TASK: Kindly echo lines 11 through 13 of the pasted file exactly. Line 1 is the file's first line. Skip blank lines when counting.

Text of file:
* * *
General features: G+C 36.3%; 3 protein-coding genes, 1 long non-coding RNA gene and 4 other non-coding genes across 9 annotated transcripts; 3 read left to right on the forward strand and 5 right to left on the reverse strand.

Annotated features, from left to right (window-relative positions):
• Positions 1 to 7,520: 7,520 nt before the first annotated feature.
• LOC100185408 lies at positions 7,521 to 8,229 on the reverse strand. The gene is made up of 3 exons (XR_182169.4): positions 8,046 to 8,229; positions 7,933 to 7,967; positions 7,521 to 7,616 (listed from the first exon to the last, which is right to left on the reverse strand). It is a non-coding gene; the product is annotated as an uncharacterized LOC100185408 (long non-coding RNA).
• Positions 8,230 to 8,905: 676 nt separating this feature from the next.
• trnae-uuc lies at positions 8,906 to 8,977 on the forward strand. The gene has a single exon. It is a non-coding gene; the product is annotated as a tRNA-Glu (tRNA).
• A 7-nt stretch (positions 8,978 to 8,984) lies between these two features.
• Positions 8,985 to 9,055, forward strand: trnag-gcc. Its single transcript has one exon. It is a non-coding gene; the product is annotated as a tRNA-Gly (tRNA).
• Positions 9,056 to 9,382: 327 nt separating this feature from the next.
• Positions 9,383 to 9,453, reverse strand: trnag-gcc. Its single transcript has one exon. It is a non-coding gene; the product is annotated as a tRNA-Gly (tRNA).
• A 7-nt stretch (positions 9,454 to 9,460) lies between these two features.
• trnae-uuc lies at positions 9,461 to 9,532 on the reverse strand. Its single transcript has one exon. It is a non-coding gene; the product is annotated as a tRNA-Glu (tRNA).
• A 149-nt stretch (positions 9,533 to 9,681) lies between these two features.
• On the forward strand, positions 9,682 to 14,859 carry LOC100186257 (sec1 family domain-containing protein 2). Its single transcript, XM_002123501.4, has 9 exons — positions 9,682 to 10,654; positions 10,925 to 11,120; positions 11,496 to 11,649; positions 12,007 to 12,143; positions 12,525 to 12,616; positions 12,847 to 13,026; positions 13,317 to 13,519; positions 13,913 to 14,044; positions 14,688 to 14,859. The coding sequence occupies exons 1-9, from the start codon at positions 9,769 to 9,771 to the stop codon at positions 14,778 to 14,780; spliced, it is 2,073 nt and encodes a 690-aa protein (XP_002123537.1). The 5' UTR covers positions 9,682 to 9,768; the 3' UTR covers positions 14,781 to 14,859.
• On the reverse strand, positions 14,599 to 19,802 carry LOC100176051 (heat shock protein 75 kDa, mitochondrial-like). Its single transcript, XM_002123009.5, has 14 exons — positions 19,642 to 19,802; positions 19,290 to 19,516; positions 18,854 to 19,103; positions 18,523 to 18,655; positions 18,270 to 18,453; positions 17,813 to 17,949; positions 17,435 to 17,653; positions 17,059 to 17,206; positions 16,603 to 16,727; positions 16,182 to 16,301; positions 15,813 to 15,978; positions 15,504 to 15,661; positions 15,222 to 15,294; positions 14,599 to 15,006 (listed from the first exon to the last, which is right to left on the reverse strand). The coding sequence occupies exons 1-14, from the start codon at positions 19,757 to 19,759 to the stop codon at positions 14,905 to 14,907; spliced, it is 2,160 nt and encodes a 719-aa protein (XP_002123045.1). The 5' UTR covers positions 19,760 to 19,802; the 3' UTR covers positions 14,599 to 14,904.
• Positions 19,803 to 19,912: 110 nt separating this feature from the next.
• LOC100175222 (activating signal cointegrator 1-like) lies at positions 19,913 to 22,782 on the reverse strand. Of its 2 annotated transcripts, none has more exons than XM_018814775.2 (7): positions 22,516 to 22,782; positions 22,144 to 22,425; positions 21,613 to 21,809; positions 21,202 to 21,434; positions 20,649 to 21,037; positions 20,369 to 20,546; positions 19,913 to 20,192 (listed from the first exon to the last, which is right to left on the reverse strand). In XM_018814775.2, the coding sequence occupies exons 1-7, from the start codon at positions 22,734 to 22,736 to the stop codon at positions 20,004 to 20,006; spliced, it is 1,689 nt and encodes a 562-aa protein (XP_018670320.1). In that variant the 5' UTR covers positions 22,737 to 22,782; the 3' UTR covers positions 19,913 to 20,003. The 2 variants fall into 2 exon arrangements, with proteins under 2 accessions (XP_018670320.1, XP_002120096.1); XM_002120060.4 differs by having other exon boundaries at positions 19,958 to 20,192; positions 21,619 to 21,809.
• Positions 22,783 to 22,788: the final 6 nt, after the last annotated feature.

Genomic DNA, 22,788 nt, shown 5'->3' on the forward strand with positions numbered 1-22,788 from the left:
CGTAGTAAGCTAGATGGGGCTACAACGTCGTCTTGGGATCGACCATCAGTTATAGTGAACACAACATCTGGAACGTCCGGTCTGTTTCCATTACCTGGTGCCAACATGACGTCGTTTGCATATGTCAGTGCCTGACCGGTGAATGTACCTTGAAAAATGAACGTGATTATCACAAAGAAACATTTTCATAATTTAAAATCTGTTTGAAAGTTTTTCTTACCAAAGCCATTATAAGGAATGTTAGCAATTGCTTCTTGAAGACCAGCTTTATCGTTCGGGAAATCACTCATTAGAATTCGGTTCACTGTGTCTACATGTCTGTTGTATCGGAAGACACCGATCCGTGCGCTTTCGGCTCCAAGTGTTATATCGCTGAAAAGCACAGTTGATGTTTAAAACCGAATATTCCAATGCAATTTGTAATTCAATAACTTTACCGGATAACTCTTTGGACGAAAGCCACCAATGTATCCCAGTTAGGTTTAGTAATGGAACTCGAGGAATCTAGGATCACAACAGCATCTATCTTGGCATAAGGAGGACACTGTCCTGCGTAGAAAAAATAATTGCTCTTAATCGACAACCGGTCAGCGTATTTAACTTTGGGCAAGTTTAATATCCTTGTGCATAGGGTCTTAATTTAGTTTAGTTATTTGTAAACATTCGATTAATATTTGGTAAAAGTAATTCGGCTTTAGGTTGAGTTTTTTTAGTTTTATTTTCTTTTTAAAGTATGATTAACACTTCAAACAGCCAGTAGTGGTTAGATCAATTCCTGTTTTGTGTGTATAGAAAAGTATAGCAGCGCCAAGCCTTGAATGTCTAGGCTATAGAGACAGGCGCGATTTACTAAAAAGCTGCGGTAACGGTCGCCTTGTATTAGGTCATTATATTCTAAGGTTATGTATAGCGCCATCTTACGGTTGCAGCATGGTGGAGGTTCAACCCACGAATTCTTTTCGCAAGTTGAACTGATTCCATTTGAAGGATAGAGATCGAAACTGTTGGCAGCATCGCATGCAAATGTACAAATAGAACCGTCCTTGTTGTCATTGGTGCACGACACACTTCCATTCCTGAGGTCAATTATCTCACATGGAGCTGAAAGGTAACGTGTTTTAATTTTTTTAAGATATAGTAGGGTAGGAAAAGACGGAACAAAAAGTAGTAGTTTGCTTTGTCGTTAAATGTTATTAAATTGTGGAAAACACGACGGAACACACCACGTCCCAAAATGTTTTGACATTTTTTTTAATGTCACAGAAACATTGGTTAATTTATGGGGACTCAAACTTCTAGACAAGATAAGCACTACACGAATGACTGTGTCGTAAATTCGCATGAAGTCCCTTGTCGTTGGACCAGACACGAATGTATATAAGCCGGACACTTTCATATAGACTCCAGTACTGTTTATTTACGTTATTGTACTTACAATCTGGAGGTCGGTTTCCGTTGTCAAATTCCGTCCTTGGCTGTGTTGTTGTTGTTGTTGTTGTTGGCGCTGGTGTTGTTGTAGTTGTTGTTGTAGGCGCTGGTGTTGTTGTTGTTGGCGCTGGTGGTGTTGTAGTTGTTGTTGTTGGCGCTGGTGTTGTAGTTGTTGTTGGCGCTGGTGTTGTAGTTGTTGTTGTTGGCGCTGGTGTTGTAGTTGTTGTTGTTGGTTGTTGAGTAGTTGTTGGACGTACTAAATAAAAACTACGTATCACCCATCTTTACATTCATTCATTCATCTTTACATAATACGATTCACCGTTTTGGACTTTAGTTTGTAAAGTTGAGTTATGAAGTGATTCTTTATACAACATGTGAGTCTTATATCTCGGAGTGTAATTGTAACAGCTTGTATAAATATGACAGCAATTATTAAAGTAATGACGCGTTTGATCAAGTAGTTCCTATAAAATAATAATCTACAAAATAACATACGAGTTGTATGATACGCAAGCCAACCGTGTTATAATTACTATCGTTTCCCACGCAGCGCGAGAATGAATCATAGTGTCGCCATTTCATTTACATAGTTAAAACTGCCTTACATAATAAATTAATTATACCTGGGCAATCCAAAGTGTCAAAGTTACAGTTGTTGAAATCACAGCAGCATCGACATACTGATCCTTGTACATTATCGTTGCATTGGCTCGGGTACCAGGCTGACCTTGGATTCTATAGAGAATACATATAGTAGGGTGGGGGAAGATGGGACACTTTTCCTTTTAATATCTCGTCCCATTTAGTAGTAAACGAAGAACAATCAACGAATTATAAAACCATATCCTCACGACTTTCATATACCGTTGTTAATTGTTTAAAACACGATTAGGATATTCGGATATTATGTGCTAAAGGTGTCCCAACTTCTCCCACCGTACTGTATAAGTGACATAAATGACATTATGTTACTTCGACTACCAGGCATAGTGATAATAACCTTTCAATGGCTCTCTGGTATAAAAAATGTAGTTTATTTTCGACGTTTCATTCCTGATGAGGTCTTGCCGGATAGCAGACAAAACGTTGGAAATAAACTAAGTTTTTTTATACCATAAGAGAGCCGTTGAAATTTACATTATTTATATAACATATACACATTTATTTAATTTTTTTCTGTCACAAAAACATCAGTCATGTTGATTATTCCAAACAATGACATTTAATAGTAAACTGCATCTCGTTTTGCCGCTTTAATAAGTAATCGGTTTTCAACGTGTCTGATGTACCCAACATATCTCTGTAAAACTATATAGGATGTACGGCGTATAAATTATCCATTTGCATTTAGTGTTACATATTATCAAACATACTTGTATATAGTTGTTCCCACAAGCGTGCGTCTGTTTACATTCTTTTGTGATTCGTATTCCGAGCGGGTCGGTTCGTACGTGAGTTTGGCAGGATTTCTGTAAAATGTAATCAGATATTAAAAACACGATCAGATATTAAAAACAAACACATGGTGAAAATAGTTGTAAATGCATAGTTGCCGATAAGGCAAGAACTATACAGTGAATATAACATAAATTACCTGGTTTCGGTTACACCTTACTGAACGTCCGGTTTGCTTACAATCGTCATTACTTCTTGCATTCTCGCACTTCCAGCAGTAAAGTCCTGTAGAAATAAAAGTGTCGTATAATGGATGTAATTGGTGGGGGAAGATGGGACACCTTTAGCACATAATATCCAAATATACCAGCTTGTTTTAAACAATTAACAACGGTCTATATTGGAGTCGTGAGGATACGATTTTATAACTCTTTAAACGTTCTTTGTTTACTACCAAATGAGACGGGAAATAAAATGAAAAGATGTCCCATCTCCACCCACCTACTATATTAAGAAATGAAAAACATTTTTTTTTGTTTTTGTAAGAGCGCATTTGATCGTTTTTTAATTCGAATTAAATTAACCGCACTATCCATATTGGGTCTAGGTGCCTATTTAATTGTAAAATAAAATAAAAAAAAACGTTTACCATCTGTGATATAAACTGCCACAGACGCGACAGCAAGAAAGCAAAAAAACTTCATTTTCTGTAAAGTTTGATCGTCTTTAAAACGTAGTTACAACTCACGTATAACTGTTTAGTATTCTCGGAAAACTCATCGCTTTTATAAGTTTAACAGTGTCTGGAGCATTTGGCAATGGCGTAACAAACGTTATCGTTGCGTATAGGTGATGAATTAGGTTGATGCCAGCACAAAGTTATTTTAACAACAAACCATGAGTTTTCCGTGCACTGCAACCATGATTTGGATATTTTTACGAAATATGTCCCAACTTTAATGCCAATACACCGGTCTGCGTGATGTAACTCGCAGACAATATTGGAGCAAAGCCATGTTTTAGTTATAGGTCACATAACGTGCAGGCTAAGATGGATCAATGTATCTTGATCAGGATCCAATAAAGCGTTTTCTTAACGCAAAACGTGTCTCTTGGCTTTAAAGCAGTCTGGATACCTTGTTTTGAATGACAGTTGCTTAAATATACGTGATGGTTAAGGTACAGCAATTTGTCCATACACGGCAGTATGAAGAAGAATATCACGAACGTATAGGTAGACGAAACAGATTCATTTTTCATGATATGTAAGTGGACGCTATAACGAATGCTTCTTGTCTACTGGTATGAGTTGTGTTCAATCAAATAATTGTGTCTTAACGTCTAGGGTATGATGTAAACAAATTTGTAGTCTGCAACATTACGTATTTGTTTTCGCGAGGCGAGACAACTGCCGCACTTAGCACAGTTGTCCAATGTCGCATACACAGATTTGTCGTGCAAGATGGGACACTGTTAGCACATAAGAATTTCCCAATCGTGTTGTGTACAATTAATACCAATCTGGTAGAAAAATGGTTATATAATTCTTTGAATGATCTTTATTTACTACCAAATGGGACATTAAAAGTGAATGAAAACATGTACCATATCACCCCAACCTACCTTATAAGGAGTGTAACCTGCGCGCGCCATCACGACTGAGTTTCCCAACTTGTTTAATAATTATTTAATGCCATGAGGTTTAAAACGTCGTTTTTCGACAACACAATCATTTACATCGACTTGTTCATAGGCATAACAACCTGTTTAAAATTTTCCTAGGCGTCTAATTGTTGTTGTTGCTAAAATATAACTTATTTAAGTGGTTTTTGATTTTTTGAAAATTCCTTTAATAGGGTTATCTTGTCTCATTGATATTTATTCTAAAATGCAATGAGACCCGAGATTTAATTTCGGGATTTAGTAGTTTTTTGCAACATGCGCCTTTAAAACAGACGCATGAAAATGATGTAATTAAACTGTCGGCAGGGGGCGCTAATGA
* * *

• A 7-nt stretch (positions 9,454 to 9,460) lies between these two features.
• trnae-uuc lies at positions 9,461 to 9,532 on the reverse strand. Its single transcript has one exon. It is a non-coding gene; the product is annotated as a tRNA-Glu (tRNA).
• A 149-nt stretch (positions 9,533 to 9,681) lies between these two features.